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Does Files.createTempDirectory remove the directory after JVM exits normally? Or do I need to manually recursively remove the temporary directory content?

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4 Answers 4

up vote 1 down vote accepted

As per the API, no it doesn't, you need to manually remove the directory, using file.deleteOnExit() method.

As with the createTempFile methods, this method is only part of a temporary-file facility. A shutdown-hook, or the File.deleteOnExit() mechanism may be used to delete the directory automatically.

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2  
@HowardGuo, I don't think so, you are passing null to createTempDirectory method –  Simz Feb 22 '13 at 10:49
1  
@HowardGuo, docs.oracle.com/javase/tutorial/essential/io/dirs.html this should give you more information –  Simz Feb 22 '13 at 10:51
1  
@HowardGuo, no it cannot be :) In the link you can refer example program –  Simz Feb 22 '13 at 10:55
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@HowardGuo, yes prefix maybe null, but not others. If you read API docs, this method accepts 3 arguments and your code won't compile since you are passing only 1 argument –  Simz Feb 22 '13 at 11:00
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@PradeepSimha - what makes you say you can't pass null? You certainly can call Files.createTempDirectory(null), this works exactly as one would expect - it creates a new arbitrarily named directory and returns its Path. –  dimo414 Nov 29 '13 at 8:15

Temporary directories created by Files.createTempDirectory() are not deleted upon system exit, unless you configure them to do so:

A shutdown-hook, or the File.deleteOnExit() mechanism may be used to delete the directory automatically.

Meaning you could call:

Path tmp = Files.createTempDirectory(null);
tmp.toFile().deleteOnExit();

However you cannot delete a directory unless it's empty, as document by File.delete():

Deletes the file or directory denoted by this abstract pathname. If this pathname denotes a directory, then the directory must be empty in order to be deleted.

So we need to get a bit fancier if you want the directory and its contents deleted. You can recursively register a directory and its children for deletion like so:

public static void recursiveDeleteOnExit(Path path) throws IOException {
  Files.walkFileTree(path, new SimpleFileVisitor<Path>() {
    @Override
    public FileVisitResult visitFile(Path file,
        @SuppressWarnings("unused") BasicFileAttributes attrs) {
      file.toFile().deleteOnExit();
      return FileVisitResult.CONTINUE;
    }
    @Override
    public FileVisitResult preVisitDirectory(Path dir,
        @SuppressWarnings("unused") BasicFileAttributes attrs) {
      dir.toFile().deleteOnExit();
      return FileVisitResult.CONTINUE;
    }
  });
}

Take note however, this registers all currently existing files for deletion - if after calling this method you create new files, they and their parent directories will not be deleted per the documented behavior of File.delete().

If you want to delete a directory upon exit, regardless of the contents of said directory, you can use a shutdown-hook in an almost identical manner:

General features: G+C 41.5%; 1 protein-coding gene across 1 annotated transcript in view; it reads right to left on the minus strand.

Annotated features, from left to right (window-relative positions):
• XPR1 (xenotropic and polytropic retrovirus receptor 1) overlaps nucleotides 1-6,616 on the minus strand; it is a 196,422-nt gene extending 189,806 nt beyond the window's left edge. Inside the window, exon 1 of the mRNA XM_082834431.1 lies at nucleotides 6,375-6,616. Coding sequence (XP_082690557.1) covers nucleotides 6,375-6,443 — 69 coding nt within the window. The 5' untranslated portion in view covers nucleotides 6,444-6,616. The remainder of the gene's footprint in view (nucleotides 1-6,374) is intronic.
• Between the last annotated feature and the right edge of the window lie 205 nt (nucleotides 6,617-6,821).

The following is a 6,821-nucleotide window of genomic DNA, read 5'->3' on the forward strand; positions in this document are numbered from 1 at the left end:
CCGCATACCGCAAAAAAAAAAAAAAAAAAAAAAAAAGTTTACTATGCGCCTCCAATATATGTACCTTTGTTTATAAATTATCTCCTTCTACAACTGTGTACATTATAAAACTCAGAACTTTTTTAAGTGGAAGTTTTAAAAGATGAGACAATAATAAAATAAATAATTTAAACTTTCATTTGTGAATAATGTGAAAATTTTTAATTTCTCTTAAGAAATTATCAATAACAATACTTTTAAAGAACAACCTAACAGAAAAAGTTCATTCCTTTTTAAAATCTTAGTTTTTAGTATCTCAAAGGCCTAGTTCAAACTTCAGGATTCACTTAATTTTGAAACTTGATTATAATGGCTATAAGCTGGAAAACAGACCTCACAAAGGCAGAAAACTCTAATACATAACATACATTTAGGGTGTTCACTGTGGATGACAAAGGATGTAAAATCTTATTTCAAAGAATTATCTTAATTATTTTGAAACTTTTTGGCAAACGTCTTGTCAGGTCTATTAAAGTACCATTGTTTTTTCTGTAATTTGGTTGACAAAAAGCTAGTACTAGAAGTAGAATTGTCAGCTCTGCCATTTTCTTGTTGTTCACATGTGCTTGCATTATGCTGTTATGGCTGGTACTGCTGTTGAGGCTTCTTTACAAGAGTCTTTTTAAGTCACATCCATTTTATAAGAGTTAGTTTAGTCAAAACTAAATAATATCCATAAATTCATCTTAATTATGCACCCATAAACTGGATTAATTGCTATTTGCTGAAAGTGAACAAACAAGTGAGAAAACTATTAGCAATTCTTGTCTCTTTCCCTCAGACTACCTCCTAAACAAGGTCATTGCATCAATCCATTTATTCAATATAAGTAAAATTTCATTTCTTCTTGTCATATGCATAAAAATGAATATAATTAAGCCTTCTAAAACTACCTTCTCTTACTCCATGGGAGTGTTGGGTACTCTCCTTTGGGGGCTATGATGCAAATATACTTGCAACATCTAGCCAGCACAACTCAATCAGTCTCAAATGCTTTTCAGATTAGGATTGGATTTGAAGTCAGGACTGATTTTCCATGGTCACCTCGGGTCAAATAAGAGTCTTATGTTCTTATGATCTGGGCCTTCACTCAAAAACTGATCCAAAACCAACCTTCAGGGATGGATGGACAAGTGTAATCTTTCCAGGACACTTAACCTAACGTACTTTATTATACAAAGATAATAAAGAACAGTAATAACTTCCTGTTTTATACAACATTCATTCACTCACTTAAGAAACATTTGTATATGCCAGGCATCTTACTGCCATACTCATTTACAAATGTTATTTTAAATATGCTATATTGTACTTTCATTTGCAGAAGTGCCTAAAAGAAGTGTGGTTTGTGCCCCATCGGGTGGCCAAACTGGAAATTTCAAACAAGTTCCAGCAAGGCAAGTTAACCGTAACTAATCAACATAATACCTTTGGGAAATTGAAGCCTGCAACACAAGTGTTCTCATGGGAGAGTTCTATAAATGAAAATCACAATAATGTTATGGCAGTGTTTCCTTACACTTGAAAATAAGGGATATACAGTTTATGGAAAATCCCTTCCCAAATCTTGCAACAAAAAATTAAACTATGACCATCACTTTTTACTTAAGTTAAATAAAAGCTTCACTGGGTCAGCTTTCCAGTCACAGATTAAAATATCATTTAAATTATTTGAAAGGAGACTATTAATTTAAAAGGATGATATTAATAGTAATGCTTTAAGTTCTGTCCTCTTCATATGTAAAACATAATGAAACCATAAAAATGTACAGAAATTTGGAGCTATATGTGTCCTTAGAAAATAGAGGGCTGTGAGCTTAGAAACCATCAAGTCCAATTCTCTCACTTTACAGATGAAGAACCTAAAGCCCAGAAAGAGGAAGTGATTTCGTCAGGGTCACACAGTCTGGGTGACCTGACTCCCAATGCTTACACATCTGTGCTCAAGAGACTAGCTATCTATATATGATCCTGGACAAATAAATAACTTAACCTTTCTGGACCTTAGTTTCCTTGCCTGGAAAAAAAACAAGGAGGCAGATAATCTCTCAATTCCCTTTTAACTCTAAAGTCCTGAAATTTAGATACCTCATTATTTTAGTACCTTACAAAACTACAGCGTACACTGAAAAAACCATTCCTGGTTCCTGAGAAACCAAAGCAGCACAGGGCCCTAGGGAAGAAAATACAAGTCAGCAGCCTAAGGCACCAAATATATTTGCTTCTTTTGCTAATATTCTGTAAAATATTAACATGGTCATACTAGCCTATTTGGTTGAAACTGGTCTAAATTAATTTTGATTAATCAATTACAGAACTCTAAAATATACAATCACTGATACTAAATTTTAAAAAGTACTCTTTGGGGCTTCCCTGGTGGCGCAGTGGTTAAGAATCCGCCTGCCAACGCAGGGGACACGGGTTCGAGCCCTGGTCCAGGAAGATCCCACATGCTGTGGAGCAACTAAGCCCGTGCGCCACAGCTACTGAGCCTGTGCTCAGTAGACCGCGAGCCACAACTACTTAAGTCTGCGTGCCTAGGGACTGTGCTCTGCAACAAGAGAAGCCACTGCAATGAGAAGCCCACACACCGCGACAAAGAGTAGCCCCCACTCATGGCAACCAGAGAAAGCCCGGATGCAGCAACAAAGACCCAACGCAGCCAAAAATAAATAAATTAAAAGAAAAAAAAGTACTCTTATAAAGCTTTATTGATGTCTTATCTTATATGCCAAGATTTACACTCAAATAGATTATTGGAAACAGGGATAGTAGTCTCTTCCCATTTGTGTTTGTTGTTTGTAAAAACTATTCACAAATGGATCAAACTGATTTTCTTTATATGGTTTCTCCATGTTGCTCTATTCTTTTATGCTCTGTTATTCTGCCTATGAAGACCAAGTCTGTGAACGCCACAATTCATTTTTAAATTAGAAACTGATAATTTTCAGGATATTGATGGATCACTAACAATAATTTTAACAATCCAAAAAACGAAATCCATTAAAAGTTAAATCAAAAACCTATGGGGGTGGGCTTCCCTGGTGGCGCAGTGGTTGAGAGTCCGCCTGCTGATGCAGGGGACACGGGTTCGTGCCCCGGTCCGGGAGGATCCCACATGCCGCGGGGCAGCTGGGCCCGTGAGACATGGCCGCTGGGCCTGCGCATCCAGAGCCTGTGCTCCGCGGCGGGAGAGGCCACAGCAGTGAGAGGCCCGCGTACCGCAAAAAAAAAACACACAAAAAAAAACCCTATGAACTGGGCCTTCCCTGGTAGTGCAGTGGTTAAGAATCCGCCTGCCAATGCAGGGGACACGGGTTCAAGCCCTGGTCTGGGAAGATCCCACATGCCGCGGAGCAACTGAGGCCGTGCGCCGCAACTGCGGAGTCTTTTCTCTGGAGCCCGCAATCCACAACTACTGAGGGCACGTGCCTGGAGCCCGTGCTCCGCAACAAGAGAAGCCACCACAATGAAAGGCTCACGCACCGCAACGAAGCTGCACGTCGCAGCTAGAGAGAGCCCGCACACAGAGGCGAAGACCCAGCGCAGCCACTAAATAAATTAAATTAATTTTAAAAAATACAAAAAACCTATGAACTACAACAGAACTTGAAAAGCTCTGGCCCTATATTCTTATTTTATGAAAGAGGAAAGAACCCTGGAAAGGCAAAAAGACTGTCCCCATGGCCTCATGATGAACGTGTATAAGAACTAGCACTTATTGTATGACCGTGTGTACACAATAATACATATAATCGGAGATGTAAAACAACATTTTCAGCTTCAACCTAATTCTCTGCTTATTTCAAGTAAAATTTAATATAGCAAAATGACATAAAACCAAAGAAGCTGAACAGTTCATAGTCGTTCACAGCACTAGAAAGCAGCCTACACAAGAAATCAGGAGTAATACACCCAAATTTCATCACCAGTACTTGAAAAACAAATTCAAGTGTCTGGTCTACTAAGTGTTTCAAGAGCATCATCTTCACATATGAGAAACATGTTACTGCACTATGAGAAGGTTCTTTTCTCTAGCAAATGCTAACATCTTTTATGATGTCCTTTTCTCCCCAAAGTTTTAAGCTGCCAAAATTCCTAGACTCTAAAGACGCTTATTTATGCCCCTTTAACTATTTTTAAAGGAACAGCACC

public static void recursiveDeleteOnShutdownHook(final Path path) {
  Runtime.getRuntime().addShutdownHook(new Thread(
    new Runnable() {
      @Override
      public void run() {
        try {
          Files.walkFileTree(path, new SimpleFileVisitor<Path>() {
            @Override
            public FileVisitResult visitFile(Path file,
                @SuppressWarnings("unused") BasicFileAttributes attrs)
                throws IOException {
              Files.delete(file);
              return FileVisitResult.CONTINUE;
        }
        @Override
        public FileVisitResult postVisitDirectory(Path dir, IOException e)
            throws IOException {
          if (e == null) {
            Files.delete(dir);
            return FileVisitResult.CONTINUE;
          }
          // directory iteration failed
          throw e;
        }
        });
      } catch (IOException e) {
        throw new RuntimeException("Failed to delete "+path, e);
      }
    }}));
}

Note however that calling this repeatedly registers a new shutdown thread each time, which could potentially cause problems at scale. File.deleteOnExit() stores a set of registered files, and deletes all of them in one shutdown hook. If you need to delete many directories in this manner, you'd want to implement something similar.

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No it doesn't - createTempDirectory

As with the createTempFile methods, this method is only part of a temporary-file facility. A shutdown-hook, or the File.deleteOnExit() mechanism may be used to delete the directory automatically.

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No, it doesn't. You have to do it on your own. Or use java.io.File.deleteOnExit() but I guess it doesn't work for non-empty directories

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1  
I would love Java more if new File(Files.createTempDirectory(null).toString()).deleteOnExit() works, hahaha.. –  user972946 Feb 22 '13 at 10:44
1  
It works exactly as documented - "the directory must be empty in order to be deleted" - wanting to delete a non-empty directory is reasonable, but don't confuse your desire with "Java doesn't work". –  dimo414 Nov 29 '13 at 7:48

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